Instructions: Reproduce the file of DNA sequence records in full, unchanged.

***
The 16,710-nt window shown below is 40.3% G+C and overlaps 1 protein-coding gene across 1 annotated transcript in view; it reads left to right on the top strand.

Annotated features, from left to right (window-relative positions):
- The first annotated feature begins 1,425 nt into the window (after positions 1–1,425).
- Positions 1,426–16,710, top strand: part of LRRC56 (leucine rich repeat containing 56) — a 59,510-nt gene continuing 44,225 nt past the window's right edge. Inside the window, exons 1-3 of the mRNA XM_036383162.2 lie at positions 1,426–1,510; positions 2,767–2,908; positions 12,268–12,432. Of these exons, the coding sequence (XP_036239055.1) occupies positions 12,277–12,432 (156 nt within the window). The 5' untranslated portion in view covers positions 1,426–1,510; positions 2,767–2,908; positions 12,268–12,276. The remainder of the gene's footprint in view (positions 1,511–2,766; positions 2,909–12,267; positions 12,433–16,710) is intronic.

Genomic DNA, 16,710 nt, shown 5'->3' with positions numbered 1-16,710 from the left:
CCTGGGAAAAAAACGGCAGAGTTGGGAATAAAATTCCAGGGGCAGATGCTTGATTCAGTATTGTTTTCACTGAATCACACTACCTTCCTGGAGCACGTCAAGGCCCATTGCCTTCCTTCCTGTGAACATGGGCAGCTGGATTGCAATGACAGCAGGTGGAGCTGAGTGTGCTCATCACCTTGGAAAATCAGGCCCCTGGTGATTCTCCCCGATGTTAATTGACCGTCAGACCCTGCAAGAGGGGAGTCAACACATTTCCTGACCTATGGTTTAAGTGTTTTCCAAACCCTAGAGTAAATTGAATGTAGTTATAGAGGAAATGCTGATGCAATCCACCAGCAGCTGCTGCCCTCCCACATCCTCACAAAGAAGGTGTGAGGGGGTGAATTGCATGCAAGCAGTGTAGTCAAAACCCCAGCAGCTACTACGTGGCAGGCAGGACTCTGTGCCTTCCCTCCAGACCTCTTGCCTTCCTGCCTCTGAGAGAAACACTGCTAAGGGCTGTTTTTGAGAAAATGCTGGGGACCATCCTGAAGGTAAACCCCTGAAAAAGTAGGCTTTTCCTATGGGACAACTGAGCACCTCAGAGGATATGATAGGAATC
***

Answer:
The 16,710-nt window shown below is 40.3% G+C and overlaps 1 protein-coding gene across 1 annotated transcript in view; it reads left to right on the top strand.

Annotated features, from left to right (window-relative positions):
- The first annotated feature begins 1,425 nt into the window (after positions 1–1,425).
- Positions 1,426–16,710, top strand: part of LRRC56 (leucine rich repeat containing 56) — a 59,510-nt gene continuing 44,225 nt past the window's right edge. Inside the window, exons 1-3 of the mRNA XM_036383162.2 lie at positions 1,426–1,510; positions 2,767–2,908; positions 12,268–12,432. Of these exons, the coding sequence (XP_036239055.1) occupies positions 12,277–12,432 (156 nt within the window). The 5' untranslated portion in view covers positions 1,426–1,510; positions 2,767–2,908; positions 12,268–12,276. The remainder of the gene's footprint in view (positions 1,511–2,766; positions 2,909–12,267; positions 12,433–16,710) is intronic.

Genomic DNA, 16,710 nt, shown 5'->3' with positions numbered 1-16,710 from the left:
CCTGGGAAAAAAACGGCAGAGTTGGGAATAAAATTCCAGGGGCAGATGCTTGATTCAGTATTGTTTTCACTGAATCACACTACCTTCCTGGAGCACGTCAAGGCCCATTGCCTTCCTTCCTGTGAACATGGGCAGCTGGATTGCAATGACAGCAGGTGGAGCTGAGTGTGCTCATCACCTTGGAAAATCAGGCCCCTGGTGATTCTCCCCGATGTTAATTGACCGTCAGACCCTGCAAGAGGGGAGTCAACACATTTCCTGACCTATGGTTTAAGTGTTTTCCAAACCCTAGAGTAAATTGAATGTAGTTATAGAGGAAATGCTGATGCAATCCACCAGCAGCTGCTGCCCTCCCACATCCTCACAAAGAAGGTGTGAGGGGGTGAATTGCATGCAAGCAGTGTAGTCAAAACCCCAGCAGCTACTACGTGGCAGGCAGGACTCTGTGCCTTCCCTCCAGACCTCTTGCCTTCCTGCCTCTGAGAGAAACACTGCTAAGGGCTGTTTTTGAGAAAATGCTGGGGACCATCCTGAAGGTAAACCCCTGAAAAAGTAGGCTTTTCCTATGGGACAACTGAGCACCTCAGAGGATATGATAGGAATC